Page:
Why: one big one or lots of little ones?

Old 07-04-2018, 06:24 AM
  # 41 (permalink)  
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Our disease is progressive, embarrassments lead to changing my circle of friends to folks who were more accepting of my proclivities, but eventually it became preferable to drink alone. Gradually drinking came to consume all of my non-work/non-sleep time. Eventually I was so tired of my life as it was that I considered suicide. Knowing that would be an irreversible choice, I tried quitting drinking instead... but I had to think about it (seriously).

I learned to live by working my sobriety as though my life depended on it.
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Old 07-04-2018, 05:42 PM
  # 42 (permalink)  
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For me the moment came when I ended up in A&E through having a mental health episode where I was so full of depression and anxiety I didn't know where to turn. I guess it was a breakdown of sorts. I went to my Doctor and she sent me to A&E. I had been on a 10 day drink binge which started off as harmless drinks on my birthday, but the problem was I never stopped. Each day I woke up and the hangover was getting worse, so I'd drink again to stop my withdrawals. Eventually it took me into a deep dark abyss of mental anguish and my only way out was the hospital. It was there that a psychiatrist saw me and basically gave me a real big talking to. He said I was an alcoholic and finally the words sunk in. Just the way he spoke to me made me finally see it. I had been in denial about my problem, but it was so obvious. I was completely dependent on alcohol wherever I went. The last few years I had inadvertently descended into full blown alcoholism. It had to be either available to me immediately or in my system at decent enough quantities for me to practically go anywhere. Sure, I could have a few days off, but I would then be back drinking 2 bottles of wine in one night. Drinking in the mornings etc.

I decided I wanted to reclaim my life, I had an awakening. I knew I coudn't go on like this anymore, as it would lead me down a dark path to oblivion. I made a choice, I went to seek support, I asked for help, I accepted I had a problem and reached out.

I'm now 70 days sober and I feel reborn as a human being. I have a new life, and I no longer want to drink. It isn't a choice, it is just something I don't do. I will never forget how dark the poison made me feel, and I will never go back there.
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Old 07-04-2018, 06:29 PM
  # 43 (permalink)  
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It is work. For me it was really tough those early months. I also quit because I was sick and tired of being sick and tired. The guilt, the shame, the self-loathing. I am successful, great job, wonderful life, no rock bottom or dwi for me, but alcohol was the one weakness I could not manage. No amount of moderation, no promises, no pills, nothing worked to control my drinking. It is so much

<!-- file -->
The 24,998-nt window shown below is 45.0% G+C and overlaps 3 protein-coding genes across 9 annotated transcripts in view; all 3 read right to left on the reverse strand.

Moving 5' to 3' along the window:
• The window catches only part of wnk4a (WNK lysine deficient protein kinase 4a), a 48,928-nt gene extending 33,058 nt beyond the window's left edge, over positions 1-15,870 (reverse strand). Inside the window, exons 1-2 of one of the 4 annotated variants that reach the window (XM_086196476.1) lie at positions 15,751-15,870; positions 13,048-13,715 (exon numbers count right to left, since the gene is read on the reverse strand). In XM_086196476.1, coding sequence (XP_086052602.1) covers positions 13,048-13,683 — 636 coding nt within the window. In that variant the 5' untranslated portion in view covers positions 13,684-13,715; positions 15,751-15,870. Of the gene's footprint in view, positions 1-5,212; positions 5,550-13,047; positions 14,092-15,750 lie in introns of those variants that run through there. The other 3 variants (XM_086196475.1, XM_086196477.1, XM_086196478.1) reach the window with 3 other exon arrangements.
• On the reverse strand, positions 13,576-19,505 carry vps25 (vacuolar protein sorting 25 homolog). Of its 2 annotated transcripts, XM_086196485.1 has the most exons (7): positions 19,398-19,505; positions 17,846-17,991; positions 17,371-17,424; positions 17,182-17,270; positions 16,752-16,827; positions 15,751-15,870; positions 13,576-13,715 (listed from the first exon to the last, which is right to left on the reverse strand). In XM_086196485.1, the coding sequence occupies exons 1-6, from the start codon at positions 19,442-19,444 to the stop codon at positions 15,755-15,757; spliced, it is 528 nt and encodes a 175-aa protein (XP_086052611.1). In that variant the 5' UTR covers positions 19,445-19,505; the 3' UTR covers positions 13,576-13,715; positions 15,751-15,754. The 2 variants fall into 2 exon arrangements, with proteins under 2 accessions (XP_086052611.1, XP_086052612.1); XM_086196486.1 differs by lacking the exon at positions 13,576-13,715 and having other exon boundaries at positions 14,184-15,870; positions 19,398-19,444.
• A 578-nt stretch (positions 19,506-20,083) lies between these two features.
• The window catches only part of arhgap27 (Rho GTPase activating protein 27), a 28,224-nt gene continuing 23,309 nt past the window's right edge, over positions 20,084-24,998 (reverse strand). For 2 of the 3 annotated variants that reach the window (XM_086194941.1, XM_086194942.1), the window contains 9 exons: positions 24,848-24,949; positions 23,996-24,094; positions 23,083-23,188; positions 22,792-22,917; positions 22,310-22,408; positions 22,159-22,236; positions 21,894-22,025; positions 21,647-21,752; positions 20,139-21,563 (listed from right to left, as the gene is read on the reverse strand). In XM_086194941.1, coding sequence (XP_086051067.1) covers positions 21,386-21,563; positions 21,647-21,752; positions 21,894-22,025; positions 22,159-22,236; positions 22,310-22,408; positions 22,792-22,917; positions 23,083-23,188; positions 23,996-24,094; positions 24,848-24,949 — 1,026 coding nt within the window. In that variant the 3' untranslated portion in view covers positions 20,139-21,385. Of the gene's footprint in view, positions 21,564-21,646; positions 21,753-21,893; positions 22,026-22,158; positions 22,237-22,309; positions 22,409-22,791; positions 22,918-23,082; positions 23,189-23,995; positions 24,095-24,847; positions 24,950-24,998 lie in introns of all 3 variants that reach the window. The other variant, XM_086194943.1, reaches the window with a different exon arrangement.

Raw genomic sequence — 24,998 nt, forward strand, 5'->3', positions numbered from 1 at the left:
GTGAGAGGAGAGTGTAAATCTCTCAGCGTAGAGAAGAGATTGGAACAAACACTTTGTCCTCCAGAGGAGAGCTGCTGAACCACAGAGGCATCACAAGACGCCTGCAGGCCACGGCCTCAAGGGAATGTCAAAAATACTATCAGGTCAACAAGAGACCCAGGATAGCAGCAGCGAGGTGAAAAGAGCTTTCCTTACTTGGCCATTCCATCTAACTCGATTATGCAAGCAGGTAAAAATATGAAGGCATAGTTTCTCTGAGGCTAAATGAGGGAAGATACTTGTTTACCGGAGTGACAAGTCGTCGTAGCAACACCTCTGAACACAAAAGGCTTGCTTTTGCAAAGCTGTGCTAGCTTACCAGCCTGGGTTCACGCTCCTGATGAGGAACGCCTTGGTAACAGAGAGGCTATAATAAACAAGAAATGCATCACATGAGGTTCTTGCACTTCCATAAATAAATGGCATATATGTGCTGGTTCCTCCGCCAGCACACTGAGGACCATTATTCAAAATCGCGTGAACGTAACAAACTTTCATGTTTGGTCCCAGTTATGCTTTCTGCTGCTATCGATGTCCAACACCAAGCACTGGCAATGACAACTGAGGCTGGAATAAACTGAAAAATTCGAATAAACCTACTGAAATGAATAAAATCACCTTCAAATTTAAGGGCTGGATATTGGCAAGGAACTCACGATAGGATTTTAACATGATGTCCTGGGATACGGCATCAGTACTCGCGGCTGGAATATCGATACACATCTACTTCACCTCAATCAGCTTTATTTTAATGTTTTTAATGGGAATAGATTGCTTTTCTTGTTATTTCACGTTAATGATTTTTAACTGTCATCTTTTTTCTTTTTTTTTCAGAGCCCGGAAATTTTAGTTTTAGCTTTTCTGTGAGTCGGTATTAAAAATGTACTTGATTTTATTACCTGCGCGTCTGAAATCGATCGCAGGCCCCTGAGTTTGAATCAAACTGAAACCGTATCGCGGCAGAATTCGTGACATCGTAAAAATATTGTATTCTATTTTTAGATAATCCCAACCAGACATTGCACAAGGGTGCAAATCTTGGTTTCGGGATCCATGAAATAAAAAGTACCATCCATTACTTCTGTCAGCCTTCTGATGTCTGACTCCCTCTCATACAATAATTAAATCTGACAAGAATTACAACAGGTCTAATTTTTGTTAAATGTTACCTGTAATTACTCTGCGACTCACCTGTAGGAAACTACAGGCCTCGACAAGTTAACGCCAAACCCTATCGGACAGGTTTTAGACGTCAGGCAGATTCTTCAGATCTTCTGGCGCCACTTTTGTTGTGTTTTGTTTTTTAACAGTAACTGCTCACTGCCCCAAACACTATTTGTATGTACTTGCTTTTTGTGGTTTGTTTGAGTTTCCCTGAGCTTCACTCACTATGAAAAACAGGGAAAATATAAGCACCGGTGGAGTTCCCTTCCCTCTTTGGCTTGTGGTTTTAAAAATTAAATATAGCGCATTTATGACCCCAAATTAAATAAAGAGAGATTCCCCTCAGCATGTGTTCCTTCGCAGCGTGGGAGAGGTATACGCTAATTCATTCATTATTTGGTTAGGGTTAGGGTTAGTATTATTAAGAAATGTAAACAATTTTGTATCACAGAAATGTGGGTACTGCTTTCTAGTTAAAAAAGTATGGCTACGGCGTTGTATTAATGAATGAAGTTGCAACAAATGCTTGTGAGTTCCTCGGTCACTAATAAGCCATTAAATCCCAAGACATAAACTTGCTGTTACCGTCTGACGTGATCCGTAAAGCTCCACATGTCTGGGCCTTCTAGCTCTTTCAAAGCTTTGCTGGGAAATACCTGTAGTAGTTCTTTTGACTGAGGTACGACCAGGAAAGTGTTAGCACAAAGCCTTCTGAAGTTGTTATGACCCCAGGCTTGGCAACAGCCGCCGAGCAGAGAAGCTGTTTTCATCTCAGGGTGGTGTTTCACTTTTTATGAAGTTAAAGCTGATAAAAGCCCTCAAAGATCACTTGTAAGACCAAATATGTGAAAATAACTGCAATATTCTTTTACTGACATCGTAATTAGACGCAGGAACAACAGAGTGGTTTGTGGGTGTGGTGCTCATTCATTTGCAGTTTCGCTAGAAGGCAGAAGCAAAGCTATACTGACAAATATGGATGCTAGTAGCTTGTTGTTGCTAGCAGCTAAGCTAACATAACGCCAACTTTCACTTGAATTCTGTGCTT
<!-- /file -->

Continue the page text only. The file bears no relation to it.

less stress to just not drink. Never have one, and I do not have to worry about how much I am drinking and do I have a problem. Yes, it was a problem. Yes it was a lot of work to quit and stay sober, but I am better than I have ever been. I am the best HTown I have ever been in my whole life and sobriety is the best thing I have ever done ďfor meĒ.
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Old 07-05-2018, 01:25 PM
  # 44 (permalink)  
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Simply, I was tired of the cycle and wasnít truly living. Prof, you asked if the reasons for sobriety changed at all over time. Iíve focused a lot on proper diet and regular exercise which has given me confidence and overall well being. I know that if I go back to my old life I wonít be hitting the gym and Iíll start eating like crap again. So the focus on achieving my fitness goals is a new reason never to consume the poison again.
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Old 07-09-2018, 11:16 AM
  # 45 (permalink)  
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Originally Posted by ProfessorD View Post
So I was wondering, why did you get sober? Did you have one big reason (a DUI? A health scare? Doing if for your kids? An epiphany of some sort?) Or did you have a bunch of little reasons? Are the little reasons enough?

Good question, I got sober because I found myself craving and planning to want to drink rather than of it being a spontaneous social occurrence. And when I would have just one, I could wait to be done to have another.

I found myself, hiding, lying, being manipulative when I know I'm not that person but it made me do things I would not do sober. And I justify it. I would say it was a one time occurrence, or a weekend bender, or a holiday occasion, or this person did it too... all of it is insane thinking. I don't want to be that person so I'm trying harder and harder to not relapse. I don't want to give my power away. If that makes sense.

I didn't post all weekend, went away to think about things up north for the Holiday, drank one day but woke up thinking this is it and poured everything I owned out. And my husband and I had an honest conversation about it. I cant be partly in and partly out, doesn't work. Maybe you haven't experienced the same but this has been my story thus far. I had 6 years of not worrying about what I did or what my cover story would be. It's exhausting.
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Old 07-09-2018, 11:32 AM
  # 46 (permalink)  
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Lots of little ones combined with plenty of big ones over the course of two and a half decades finally building to a point of decline and despair that I just couldnít keep dealing with and feared the loss of my children over.
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